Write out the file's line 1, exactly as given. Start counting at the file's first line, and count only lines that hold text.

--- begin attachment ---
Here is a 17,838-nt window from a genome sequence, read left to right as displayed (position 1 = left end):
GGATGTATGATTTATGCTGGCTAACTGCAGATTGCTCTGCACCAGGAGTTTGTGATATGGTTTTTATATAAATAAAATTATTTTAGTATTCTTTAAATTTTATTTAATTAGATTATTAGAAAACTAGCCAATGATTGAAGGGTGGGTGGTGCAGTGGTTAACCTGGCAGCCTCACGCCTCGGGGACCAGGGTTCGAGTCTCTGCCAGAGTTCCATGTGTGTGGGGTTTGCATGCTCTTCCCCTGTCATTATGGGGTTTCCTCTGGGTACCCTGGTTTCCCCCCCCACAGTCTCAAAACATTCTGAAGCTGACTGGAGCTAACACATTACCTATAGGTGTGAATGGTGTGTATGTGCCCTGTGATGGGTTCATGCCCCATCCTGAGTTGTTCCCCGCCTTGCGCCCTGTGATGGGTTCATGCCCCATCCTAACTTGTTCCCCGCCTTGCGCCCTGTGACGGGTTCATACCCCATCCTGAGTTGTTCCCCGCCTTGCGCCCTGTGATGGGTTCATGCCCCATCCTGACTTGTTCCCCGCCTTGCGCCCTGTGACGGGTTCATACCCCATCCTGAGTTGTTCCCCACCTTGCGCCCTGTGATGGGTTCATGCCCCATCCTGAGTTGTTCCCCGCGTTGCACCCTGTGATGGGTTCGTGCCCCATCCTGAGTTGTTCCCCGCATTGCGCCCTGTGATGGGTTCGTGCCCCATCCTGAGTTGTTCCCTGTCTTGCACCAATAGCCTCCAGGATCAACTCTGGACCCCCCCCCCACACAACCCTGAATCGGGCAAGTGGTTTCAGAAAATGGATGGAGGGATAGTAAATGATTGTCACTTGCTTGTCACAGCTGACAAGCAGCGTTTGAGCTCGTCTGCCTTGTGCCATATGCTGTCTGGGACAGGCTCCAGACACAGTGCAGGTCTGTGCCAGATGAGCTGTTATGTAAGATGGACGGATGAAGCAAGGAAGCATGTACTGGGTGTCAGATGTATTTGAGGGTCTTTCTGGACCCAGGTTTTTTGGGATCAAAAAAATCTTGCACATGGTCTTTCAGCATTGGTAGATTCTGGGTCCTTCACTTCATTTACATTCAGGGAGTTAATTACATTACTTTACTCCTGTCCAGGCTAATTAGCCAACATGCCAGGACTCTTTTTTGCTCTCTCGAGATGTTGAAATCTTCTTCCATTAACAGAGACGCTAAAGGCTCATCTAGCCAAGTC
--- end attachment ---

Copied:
Here is a 17,838-nt window from a genome sequence, read left to right as displayed (position 1 = left end):